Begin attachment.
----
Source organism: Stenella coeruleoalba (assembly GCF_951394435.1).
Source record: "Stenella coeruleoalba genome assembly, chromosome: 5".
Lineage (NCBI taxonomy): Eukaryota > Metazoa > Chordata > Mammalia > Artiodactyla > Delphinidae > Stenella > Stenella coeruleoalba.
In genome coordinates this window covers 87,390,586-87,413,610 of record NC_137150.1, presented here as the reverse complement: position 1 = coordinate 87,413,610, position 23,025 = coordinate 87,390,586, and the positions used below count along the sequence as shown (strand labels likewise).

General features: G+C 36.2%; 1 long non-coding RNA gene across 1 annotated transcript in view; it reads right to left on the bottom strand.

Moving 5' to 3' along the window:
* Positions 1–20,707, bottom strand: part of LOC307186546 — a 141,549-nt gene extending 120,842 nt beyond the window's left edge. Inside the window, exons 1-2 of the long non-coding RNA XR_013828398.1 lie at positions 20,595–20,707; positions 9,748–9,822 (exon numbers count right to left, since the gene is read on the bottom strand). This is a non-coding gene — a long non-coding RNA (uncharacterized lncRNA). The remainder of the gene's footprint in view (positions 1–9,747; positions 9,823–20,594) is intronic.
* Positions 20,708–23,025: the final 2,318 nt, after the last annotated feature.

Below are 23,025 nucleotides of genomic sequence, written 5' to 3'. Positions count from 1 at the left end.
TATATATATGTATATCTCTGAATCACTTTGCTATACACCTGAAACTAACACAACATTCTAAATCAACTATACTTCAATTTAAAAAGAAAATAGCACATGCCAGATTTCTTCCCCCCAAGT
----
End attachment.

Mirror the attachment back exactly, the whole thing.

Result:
Source organism: Stenella coeruleoalba (assembly GCF_951394435.1).
Source record: "Stenella coeruleoalba genome assembly, chromosome: 5".
Lineage (NCBI taxonomy): Eukaryota > Metazoa > Chordata > Mammalia > Artiodactyla > Delphinidae > Stenella > Stenella coeruleoalba.
In genome coordinates this window covers 87,390,586-87,413,610 of record NC_137150.1, presented here as the reverse complement: position 1 = coordinate 87,413,610, position 23,025 = coordinate 87,390,586, and the positions used below count along the sequence as shown (strand labels likewise).

General features: G+C 36.2%; 1 long non-coding RNA gene across 1 annotated transcript in view; it reads right to left on the bottom strand.

Moving 5' to 3' along the window:
* Positions 1–20,707, bottom strand: part of LOC307186546 — a 141,549-nt gene extending 120,842 nt beyond the window's left edge. Inside the window, exons 1-2 of the long non-coding RNA XR_013828398.1 lie at positions 20,595–20,707; positions 9,748–9,822 (exon numbers count right to left, since the gene is read on the bottom strand). This is a non-coding gene — a long non-coding RNA (uncharacterized lncRNA). The remainder of the gene's footprint in view (positions 1–9,747; positions 9,823–20,594) is intronic.
* Positions 20,708–23,025: the final 2,318 nt, after the last annotated feature.

Below are 23,025 nucleotides of genomic sequence, written 5' to 3'. Positions count from 1 at the left end.
TATATATATGTATATCTCTGAATCACTTTGCTATACACCTGAAACTAACACAACATTCTAAATCAACTATACTTCAATTTAAAAAGAAAATAGCACATGCCAGATTTCTTCCCCCCAAGT